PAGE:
A Big Chop Story


A huge part of being Natural is about finding your own voice in a sea of external opinions - what people think your hair 'can' do, what hair people think you should have and how you 'should' look. Luckily, with the Natural community comes an equal number of voices encouraging you to do you, and who offer a wealth of wisdom with stories from their own Natural journeys. 

We sat down (virtually) with Young In to share her story on her life as a Korean curly, and her decision to embrace her curls with a big chop earlier this year. Hopefully, her words can give any of you who are (thinking of) going Natural a bit of inspiration. 

Growing up, how did you (or your parents have you) do/style your hair? What were the beauty standards like in your house and wider community?

Growing up, my curly hair was never embraced but I also think it’s a cultural thing. I never saw Koreans with natural curly hair and if they did, it was always an older mature lady so it wasn’t a super desired look.

Even when we went to their hair salon, the Korean stylists would say “wow..you have a lot of hair and a lot of curl" and it had somewhat negative connotations. I was always told about chemical procedures that would give me stick straight hair so that’s what I always knew. Even my mom has very curly hair and yet seeing her constantly straighten it made me think that was the norm.

When did you start to get familiar with your curls? 

This January 2019, I was thinking about redoing the Brazilian blowout treatment for my curly roots that had grown out. Just out of curiosity, I looked on Instagram for #naturalcurlyhair or similar tags to see what other people were doing.

Although I didn’t see too many Koreans, I was still amazed at all the beautiful wavies and curlies that I found. As I started looking more and more into the curly girl method I was curious to see what my hair would look like if I actually grew my natural hair out.

What made you decide to do a big chop?

My hair had a very defined line between what was natural at the roots and what was pin straight from the prior chemical treatments so I knew if I wanted to go natural, I’d want to cut all the dead hair off and just start fresh.

How did your friends and family react to you doing the chop and embracing your curls?

Everyone was extremely surprised that this was my natural hair. It’s a daily conversation telling someone “it’s not a perm. This is my natural hair!” but it’s a conversation I love having bc I’m bringing awareness and supporting my fellow Asian curlies.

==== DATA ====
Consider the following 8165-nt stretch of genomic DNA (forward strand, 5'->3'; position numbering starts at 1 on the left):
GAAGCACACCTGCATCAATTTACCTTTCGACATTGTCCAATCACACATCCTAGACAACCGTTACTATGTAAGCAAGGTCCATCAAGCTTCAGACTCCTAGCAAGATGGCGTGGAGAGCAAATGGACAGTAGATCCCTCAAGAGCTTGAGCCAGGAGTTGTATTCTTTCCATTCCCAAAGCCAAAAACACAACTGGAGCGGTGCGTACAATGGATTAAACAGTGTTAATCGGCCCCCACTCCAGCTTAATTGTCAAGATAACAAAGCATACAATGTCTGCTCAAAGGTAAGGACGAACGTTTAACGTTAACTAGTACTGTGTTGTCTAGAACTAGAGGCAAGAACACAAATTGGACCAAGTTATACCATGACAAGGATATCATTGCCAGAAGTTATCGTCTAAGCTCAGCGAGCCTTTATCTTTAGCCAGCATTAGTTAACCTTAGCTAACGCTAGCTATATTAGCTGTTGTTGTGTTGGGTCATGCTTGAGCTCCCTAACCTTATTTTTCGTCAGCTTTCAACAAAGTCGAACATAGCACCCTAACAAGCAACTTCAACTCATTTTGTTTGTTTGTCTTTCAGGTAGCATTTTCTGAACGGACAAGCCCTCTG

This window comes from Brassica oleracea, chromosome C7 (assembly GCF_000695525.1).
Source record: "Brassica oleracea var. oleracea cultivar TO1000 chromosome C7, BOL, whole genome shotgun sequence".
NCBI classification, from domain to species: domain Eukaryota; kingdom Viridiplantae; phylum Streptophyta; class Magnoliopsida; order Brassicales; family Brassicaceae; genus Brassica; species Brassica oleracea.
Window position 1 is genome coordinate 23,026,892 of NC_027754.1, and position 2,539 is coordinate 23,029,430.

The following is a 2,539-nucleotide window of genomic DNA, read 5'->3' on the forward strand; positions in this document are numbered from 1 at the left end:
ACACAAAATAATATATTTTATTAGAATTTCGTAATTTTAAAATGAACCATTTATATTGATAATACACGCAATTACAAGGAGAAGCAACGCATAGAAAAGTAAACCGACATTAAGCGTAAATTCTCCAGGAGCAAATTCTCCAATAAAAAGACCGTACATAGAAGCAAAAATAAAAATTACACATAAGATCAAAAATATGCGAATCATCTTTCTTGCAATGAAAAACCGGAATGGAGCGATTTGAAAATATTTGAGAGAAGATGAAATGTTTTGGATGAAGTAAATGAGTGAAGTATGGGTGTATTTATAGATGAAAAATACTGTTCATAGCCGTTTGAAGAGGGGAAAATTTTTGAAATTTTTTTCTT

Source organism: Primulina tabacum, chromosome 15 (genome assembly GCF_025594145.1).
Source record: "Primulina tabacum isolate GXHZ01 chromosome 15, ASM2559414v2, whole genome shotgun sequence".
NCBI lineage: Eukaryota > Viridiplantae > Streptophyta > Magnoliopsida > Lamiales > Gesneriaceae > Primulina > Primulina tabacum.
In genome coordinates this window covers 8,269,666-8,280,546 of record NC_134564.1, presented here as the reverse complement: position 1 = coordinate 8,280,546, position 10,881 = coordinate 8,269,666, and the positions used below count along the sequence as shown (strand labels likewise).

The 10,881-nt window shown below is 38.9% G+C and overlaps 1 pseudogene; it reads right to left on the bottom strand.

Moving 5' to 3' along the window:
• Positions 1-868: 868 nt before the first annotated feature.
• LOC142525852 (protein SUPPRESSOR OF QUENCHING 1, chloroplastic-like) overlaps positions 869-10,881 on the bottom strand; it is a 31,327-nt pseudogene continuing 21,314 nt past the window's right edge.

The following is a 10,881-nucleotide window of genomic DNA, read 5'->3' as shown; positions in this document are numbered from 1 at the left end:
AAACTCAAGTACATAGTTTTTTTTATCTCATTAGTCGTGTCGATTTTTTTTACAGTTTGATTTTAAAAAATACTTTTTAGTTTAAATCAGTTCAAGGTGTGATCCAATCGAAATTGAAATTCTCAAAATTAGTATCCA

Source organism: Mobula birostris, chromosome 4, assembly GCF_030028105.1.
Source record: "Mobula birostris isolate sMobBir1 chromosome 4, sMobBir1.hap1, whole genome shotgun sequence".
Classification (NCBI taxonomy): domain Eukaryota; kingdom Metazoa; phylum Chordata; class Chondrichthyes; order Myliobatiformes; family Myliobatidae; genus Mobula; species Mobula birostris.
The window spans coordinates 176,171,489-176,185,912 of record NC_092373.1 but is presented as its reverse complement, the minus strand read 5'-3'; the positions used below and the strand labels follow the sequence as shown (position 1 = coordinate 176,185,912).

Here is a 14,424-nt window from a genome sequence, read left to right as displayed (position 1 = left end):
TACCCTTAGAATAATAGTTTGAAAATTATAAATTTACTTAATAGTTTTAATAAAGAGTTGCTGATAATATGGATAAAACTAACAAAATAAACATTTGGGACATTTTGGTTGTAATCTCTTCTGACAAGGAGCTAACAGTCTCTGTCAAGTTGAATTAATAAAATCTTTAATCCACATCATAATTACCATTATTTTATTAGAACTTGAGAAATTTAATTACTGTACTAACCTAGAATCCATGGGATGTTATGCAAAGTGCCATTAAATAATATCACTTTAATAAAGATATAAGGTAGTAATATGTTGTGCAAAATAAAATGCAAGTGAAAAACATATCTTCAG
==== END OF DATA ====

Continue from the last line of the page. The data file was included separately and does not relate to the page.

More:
My mom still felt like the curly look wasn’t for her but when I’m out with her and people compliment on the curls, I feel like its showing her that straight isn’t the only beauty standard.  

How did you react to your chop at first?

Since this was my first time going natural, seeing the curls was already a big shock. On top of that, I chopped off all the dead ends which basically left me with a pixie cut. So the first day when I looked in the mirror, I kept having this feeling of “oh God what have I done!” But the week after I kept telling my fiancé “I’m so in love with my curls!!” it’s definitely been liberating and I keep finding more things I love about myself.

What would you say has been the biggest challenge in going through this change?

The biggest challenge has been getting over my own fears of what I thought I looked like and what I thought other people would think of my hair. Once I came to the realization that my hair was dope, that fear went away. No one can tell you how to feel about yourself if you already feel confident and love yourself.

What would you say has been the most rewarding aspect of it for you?

The community, my confidence, it just opened up a new world for me. Because my hair is different from the stereotypical Korean look, it’s such a conversation starter. I’ve gotten to know more Korean curlies and its awesome to hear about their stories. Even me doing this interview is so I can spread awareness. We’re out here!!

What’s some advice you’d give your younger self?

I’d tell young Young In (hehehe see what I did there) that your hair is beautiful and just because someone else doesn’t know how to style it, doesn’t mean you have to change it to be more “manageable". Do your own research, don’t be a sheep to product marketing.

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